Monday, March 16, 2015

Let it Go

The desk is turned the wrong way.

It is between scenes in the theater, and we are watching as the stage hands are moving around in the mostly-dark.  It has taken longer than expected, especially since the first scene took place outside the curtain.  So the audience's eyes have adjusted to the starlight and we are watching the dark figures move around on stage, placing backdrops and chairs.... and a desk.

And the desk is too light. 

Sure enough, when the lights finally come up, the opening for the desk is facing the wrong way, and Mother Superior is sitting sidesaddle in her chair, because there is no place to put her knees.

She goes to reply in song, and the mic does not work.

Unfazed, she moves to the next part of the scene.

My sister sometimes talks about having actor's nightmares, and what I described above is the kind of thing she fears (well, hers are actually quite a bit worse...).  Seems as though what every actor has a terror of is the unexpected, uncontrollable situation; where something is blocking you from doing what you are supposed to do.  Where what you rehearsed, planned, worked on, and counted on..... simply does not happen the way you expect it to.

So last week when my wife and I went to a performance of The Sound of Music we had a great time.  It was a middle school production, and a friend of mine - Gloria Ruiz - played a spectacular Gretl Von Trapp.  All of the players were amazing, and it was one of the most wonderful evenings of pure entertainment we had experienced in a long time. I really walked away from the performance blown away by those kids.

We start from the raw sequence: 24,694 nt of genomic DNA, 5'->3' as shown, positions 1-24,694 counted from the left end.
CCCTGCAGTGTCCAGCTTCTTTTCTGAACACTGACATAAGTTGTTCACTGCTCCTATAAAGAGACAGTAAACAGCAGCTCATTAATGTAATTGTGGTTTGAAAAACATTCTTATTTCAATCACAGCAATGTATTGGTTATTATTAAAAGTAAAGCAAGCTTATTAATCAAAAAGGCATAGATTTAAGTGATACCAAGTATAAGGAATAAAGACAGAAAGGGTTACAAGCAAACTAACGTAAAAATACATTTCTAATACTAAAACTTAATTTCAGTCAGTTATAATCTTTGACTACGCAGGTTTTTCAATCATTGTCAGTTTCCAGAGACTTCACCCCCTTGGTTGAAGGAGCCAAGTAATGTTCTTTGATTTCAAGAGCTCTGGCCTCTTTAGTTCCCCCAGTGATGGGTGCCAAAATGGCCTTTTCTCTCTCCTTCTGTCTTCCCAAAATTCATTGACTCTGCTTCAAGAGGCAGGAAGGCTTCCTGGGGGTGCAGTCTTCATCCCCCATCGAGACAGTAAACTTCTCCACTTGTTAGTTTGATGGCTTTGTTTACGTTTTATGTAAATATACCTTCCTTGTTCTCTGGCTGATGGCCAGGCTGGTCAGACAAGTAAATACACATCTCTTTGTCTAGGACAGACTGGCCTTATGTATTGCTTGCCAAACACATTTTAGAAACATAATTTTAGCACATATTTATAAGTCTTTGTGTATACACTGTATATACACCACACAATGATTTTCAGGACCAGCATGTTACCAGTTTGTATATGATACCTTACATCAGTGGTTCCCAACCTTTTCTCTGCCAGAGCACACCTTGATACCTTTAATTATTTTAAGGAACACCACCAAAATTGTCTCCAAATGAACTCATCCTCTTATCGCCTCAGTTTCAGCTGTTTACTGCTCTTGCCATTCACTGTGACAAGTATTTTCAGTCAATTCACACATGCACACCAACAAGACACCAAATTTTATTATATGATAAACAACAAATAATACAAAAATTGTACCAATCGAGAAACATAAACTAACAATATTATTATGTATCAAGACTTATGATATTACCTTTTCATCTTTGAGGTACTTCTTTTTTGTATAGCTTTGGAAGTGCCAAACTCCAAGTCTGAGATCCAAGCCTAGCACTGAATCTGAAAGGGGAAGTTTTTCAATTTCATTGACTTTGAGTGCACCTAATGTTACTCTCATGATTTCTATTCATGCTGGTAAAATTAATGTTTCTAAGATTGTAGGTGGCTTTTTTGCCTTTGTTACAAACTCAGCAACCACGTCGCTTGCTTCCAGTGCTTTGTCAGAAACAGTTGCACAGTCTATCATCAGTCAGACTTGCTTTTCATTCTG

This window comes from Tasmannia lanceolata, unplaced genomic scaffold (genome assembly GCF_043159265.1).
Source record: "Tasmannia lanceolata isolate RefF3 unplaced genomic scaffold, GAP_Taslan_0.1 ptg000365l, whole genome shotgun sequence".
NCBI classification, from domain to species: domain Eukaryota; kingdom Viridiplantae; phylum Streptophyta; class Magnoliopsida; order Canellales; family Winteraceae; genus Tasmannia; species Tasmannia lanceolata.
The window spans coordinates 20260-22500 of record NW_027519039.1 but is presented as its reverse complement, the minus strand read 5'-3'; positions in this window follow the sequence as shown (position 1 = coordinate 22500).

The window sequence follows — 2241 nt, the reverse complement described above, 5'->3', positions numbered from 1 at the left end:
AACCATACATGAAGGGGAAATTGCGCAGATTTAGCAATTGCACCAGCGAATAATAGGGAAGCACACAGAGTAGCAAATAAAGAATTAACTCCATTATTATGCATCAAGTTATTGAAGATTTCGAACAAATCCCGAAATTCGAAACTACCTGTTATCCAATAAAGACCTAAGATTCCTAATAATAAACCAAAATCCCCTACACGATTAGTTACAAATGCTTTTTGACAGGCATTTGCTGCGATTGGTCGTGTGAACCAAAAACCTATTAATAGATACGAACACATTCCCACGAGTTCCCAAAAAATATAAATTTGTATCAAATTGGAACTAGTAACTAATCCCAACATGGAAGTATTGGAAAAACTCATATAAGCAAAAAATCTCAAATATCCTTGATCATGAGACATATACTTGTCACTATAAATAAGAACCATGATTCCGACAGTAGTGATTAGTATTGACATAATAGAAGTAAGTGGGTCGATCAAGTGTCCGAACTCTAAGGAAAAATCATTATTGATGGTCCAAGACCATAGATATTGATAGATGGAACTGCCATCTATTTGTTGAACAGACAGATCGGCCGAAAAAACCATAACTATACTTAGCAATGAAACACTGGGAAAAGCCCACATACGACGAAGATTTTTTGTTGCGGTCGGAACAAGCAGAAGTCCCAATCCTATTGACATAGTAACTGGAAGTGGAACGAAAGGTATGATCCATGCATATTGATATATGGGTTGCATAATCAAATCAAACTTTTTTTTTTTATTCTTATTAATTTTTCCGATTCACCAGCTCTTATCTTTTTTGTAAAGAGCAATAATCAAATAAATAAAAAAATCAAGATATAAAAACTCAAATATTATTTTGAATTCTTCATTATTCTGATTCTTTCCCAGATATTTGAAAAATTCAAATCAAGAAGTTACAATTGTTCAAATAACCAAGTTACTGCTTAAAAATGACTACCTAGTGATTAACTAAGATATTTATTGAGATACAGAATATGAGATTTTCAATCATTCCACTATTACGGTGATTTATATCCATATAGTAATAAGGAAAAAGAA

Yep.  Front row, center seat.

What impressed me most, however, was their resilience.  Things went wrong, and the kids didn't look confused or panicky.  They just played with the hand they were dealt.  Desk turned the wrong way?  Adjust as best you can, and deliver the lines as you are supposed to.
Light doesn't come on when it is supposed to?  Wait.  It will happen.  Dropped line?  Ad-lib a line that includes the missed cue. 

Most of all, take it in stride.

I always feel most at home in chaos.  I like life best when it is messy, and I can see patterns that occur naturally.  But.

But I also have certain expectations.  And I get grumpy when they are not met.  Coming back from a job site, and the traffic is bad, making me late for a meeting?  I get stressed out (and have the $140 speeding ticket to show for it).  Disrupt my plans for a Saturday afternoon, and I feel an unreasonable spike of anger.

Fail to meet my expectations, and feel the hot edges of my anger.  Even if I am able to repress it, I feel that flare.

When, exactly, did that happen to me?  When did I get to the point where my planning - and sticking to that plan - is more important than going with the flow?  When did I stop being able to take things in stride?

When did I become unable to let it go?

I have always had the hot flash of unreasonable anger.  I was banned from a friend's house for overturning a card table after a game of War (a card game invented by demons).  I got in trouble at camp for 'losing it' after losing a game of tetherball (those demons had a lot of spare time to invent games to torture me). And I am not unfamiliar with the stupidity of road rage.

But watching these kids take everything thrown at them in stride and just keep going, makes me want a piece of that serenity.  That flexibility.  That aplomb.

If I can just fit it into my schedule for the day.

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